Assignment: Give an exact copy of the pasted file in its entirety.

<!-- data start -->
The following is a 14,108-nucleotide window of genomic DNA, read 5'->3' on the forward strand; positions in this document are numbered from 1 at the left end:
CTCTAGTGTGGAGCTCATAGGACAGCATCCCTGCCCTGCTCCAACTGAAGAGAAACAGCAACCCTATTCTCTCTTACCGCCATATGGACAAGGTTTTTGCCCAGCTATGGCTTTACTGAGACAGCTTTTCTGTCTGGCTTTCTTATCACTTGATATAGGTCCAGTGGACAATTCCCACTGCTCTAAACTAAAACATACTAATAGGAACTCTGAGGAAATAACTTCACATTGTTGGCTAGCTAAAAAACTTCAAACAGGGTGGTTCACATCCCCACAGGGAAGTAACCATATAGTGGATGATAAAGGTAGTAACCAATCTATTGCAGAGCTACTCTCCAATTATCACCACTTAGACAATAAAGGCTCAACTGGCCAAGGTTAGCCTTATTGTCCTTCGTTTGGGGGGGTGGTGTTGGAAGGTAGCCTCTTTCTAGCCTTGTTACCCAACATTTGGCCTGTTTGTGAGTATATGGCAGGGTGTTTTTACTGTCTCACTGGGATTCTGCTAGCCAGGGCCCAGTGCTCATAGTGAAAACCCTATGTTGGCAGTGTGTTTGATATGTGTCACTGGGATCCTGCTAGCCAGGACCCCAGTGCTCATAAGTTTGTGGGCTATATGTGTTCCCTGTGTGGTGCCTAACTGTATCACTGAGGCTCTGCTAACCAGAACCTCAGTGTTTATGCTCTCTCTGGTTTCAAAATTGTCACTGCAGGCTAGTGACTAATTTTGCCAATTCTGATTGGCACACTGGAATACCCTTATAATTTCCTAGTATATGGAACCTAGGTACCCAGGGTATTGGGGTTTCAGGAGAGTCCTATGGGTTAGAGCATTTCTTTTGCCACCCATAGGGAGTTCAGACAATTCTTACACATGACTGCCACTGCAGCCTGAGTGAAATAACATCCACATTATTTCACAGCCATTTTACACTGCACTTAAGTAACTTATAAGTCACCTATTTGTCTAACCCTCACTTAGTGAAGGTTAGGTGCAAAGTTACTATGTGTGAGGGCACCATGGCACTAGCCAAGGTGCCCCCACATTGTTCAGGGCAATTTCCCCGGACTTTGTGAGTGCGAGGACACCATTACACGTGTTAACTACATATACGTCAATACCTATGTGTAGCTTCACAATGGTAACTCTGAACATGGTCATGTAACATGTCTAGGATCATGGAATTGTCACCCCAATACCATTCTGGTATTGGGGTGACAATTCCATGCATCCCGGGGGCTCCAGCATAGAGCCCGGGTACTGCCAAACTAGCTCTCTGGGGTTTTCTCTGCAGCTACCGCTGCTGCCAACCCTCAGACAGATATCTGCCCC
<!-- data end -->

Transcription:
The following is a 14,108-nucleotide window of genomic DNA, read 5'->3' on the forward strand; positions in this document are numbered from 1 at the left end:
CTCTAGTGTGGAGCTCATAGGACAGCATCCCTGCCCTGCTCCAACTGAAGAGAAACAGCAACCCTATTCTCTCTTACCGCCATATGGACAAGGTTTTTGCCCAGCTATGGCTTTACTGAGACAGCTTTTCTGTCTGGCTTTCTTATCACTTGATATAGGTCCAGTGGACAATTCCCACTGCTCTAAACTAAAACATACTAATAGGAACTCTGAGGAAATAACTTCACATTGTTGGCTAGCTAAAAAACTTCAAACAGGGTGGTTCACATCCCCACAGGGAAGTAACCATATAGTGGATGATAAAGGTAGTAACCAATCTATTGCAGAGCTACTCTCCAATTATCACCACTTAGACAATAAAGGCTCAACTGGCCAAGGTTAGCCTTATTGTCCTTCGTTTGGGGGGGTGGTGTTGGAAGGTAGCCTCTTTCTAGCCTTGTTACCCAACATTTGGCCTGTTTGTGAGTATATGGCAGGGTGTTTTTACTGTCTCACTGGGATTCTGCTAGCCAGGGCCCAGTGCTCATAGTGAAAACCCTATGTTGGCAGTGTGTTTGATATGTGTCACTGGGATCCTGCTAGCCAGGACCCCAGTGCTCATAAGTTTGTGGGCTATATGTGTTCCCTGTGTGGTGCCTAACTGTATCACTGAGGCTCTGCTAACCAGAACCTCAGTGTTTATGCTCTCTCTGGTTTCAAAATTGTCACTGCAGGCTAGTGACTAATTTTGCCAATTCTGATTGGCACACTGGAATACCCTTATAATTTCCTAGTATATGGAACCTAGGTACCCAGGGTATTGGGGTTTCAGGAGAGTCCTATGGGTTAGAGCATTTCTTTTGCCACCCATAGGGAGTTCAGACAATTCTTACACATGACTGCCACTGCAGCCTGAGTGAAATAACATCCACATTATTTCACAGCCATTTTACACTGCACTTAAGTAACTTATAAGTCACCTATTTGTCTAACCCTCACTTAGTGAAGGTTAGGTGCAAAGTTACTATGTGTGAGGGCACCATGGCACTAGCCAAGGTGCCCCCACATTGTTCAGGGCAATTTCCCCGGACTTTGTGAGTGCGAGGACACCATTACACGTGTTAACTACATATACGTCAATACCTATGTGTAGCTTCACAATGGTAACTCTGAACATGGTCATGTAACATGTCTAGGATCATGGAATTGTCACCCCAATACCATTCTGGTATTGGGGTGACAATTCCATGCATCCCGGGGGCTCCAGCATAGAGCCCGGGTACTGCCAAACTAGCTCTCTGGGGTTTTCTCTGCAGCTACCGCTGCTGCCAACCCTCAGACAGATATCTGCCCC